get some temporary tax relief
so long ago, almost half of America's married couples discovered
each April 15 that they had exchanged an unspoken vow during their
wedding ceremonies to pay more taxes.
to the peculiarities of the tax code, those couples found that when
they earned roughly the same salaries, they tended to pay more in
taxes than they would if both were single filers. This so-called
marriage penalty showed up in 1969, when Congress tried to equalize
what was then an unfair advantage couples held over single taxpayers.
in the last few years, lawmakers have made tax-law changes that
have helped ease the penalty. There's just one problem. The relief
is temporary. All
marriage tax relief provisions are set to expire Jan. 1, 2011. This
sunset date was added by lawmakers to ensure that all the bill's
tax changes, marriage penalty included, met federal budget limits.
There are some proposals to make these temporary changes permanent,
but the size of the federal deficit poses a political challenge.
marriage penalty machinations are just the latest in a long-standing
tax-code balancing act by politicians.
The trick is to agree on exactly which method helps the most couples
without hurting another segment of the taxpaying public.
origin of the penalty -- trying to level the tax playing field for
singles -- points out the difficulties lawmakers face when tweaking
the tax code. They must find another source for the tax money the
budget will lose by eliminating the offending provision while not
hurting another group in the process.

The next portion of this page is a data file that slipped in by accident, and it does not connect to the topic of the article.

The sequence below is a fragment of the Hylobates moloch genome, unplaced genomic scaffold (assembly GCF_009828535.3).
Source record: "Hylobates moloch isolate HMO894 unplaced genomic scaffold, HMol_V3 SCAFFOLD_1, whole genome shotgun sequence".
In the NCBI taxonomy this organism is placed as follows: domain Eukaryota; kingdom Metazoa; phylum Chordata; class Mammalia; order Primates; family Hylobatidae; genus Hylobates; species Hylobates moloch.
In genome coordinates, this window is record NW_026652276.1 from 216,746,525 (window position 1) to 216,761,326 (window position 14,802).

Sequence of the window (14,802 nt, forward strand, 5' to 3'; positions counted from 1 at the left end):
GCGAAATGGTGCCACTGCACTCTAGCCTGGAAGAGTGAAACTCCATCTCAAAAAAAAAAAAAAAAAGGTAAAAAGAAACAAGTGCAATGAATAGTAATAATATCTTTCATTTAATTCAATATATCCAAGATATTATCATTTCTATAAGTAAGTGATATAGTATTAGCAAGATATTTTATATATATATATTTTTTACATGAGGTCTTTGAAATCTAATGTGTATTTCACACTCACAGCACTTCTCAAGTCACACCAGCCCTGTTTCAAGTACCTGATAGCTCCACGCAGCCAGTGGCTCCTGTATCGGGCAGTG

complicating the marriage penalty fix is the fact that an almost
equal number of couples have enjoyed a marriage "bonus," actually
paying less taxes because of the way the tax rates were set up.
Neither they, nor their Congressional representatives, wanted to
take that break away.
didn't necessarily get the same tax breaks as one
Congress tweaked the tax brackets, the marriage penalty arose primarily
because of the standard deduction and the progressive nature of tax
rates. So Congress focused on these areas in making changes.
Congress devised the standard deduction, the amounts were based
on the assumption that married couples generally share expenses
and therefore live less expensively than do two single individuals,
even if the singles make the same amount of money. So the singles,
based on the two-live-more-cheaply-than-one rationale, were given
a more generous per-person deduction.
working against some married filers was the fact that that more
of their combined income often ended up being taxed at a higher
rate than if they'd stayed single and computed their tax bills separately.
brackets are progressive, meaning that the rates
increase as income goes up; this phenomenon is felt more acutely
when two incomes are combined to arrive at the taxable amount, especially
the way the brackets were previously designed. Often two singles
would find they each paid taxes at the 15 percent bracket, but when
they combined their income and looked at the married filing jointly
brackets they landed in a higher bracket.